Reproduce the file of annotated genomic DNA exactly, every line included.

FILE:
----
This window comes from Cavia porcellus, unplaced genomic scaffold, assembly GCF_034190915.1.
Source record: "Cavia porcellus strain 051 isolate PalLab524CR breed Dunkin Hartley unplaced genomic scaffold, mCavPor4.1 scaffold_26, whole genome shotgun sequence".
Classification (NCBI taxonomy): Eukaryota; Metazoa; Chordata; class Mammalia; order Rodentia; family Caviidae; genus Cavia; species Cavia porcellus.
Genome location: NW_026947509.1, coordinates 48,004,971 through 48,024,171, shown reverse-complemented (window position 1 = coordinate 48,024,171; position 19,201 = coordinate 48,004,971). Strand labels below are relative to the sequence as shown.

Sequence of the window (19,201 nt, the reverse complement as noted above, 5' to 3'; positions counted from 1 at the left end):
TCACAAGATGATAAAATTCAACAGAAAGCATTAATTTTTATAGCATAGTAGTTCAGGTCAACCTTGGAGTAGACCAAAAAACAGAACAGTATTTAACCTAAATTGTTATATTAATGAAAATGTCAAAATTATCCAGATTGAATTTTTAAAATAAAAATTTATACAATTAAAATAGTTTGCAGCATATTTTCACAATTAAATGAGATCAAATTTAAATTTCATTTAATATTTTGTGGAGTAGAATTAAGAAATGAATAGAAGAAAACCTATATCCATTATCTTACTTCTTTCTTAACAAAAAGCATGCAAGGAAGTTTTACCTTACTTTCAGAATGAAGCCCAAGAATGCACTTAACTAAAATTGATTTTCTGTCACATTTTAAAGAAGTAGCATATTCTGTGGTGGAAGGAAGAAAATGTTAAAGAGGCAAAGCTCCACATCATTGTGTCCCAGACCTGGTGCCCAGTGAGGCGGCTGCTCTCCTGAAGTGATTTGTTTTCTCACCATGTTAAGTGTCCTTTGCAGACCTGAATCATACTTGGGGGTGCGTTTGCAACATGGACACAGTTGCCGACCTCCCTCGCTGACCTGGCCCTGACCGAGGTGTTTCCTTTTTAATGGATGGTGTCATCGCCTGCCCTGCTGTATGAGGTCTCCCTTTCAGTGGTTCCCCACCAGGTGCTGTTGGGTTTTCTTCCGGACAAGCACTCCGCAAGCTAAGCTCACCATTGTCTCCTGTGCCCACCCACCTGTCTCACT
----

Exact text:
This window comes from Cavia porcellus, unplaced genomic scaffold, assembly GCF_034190915.1.
Source record: "Cavia porcellus strain 051 isolate PalLab524CR breed Dunkin Hartley unplaced genomic scaffold, mCavPor4.1 scaffold_26, whole genome shotgun sequence".
Classification (NCBI taxonomy): Eukaryota; Metazoa; Chordata; class Mammalia; order Rodentia; family Caviidae; genus Cavia; species Cavia porcellus.
Genome location: NW_026947509.1, coordinates 48,004,971 through 48,024,171, shown reverse-complemented (window position 1 = coordinate 48,024,171; position 19,201 = coordinate 48,004,971). Strand labels below are relative to the sequence as shown.

Sequence of the window (19,201 nt, the reverse complement as noted above, 5' to 3'; positions counted from 1 at the left end):
TCACAAGATGATAAAATTCAACAGAAAGCATTAATTTTTATAGCATAGTAGTTCAGGTCAACCTTGGAGTAGACCAAAAAACAGAACAGTATTTAACCTAAATTGTTATATTAATGAAAATGTCAAAATTATCCAGATTGAATTTTTAAAATAAAAATTTATACAATTAAAATAGTTTGCAGCATATTTTCACAATTAAATGAGATCAAATTTAAATTTCATTTAATATTTTGTGGAGTAGAATTAAGAAATGAATAGAAGAAAACCTATATCCATTATCTTACTTCTTTCTTAACAAAAAGCATGCAAGGAAGTTTTACCTTACTTTCAGAATGAAGCCCAAGAATGCACTTAACTAAAATTGATTTTCTGTCACATTTTAAAGAAGTAGCATATTCTGTGGTGGAAGGAAGAAAATGTTAAAGAGGCAAAGCTCCACATCATTGTGTCCCAGACCTGGTGCCCAGTGAGGCGGCTGCTCTCCTGAAGTGATTTGTTTTCTCACCATGTTAAGTGTCCTTTGCAGACCTGAATCATACTTGGGGGTGCGTTTGCAACATGGACACAGTTGCCGACCTCCCTCGCTGACCTGGCCCTGACCGAGGTGTTTCCTTTTTAATGGATGGTGTCATCGCCTGCCCTGCTGTATGAGGTCTCCCTTTCAGTGGTTCCCCACCAGGTGCTGTTGGGTTTTCTTCCGGACAAGCACTCCGCAAGCTAAGCTCACCATTGTCTCCTGTGCCCACCCACCTGTCTCACT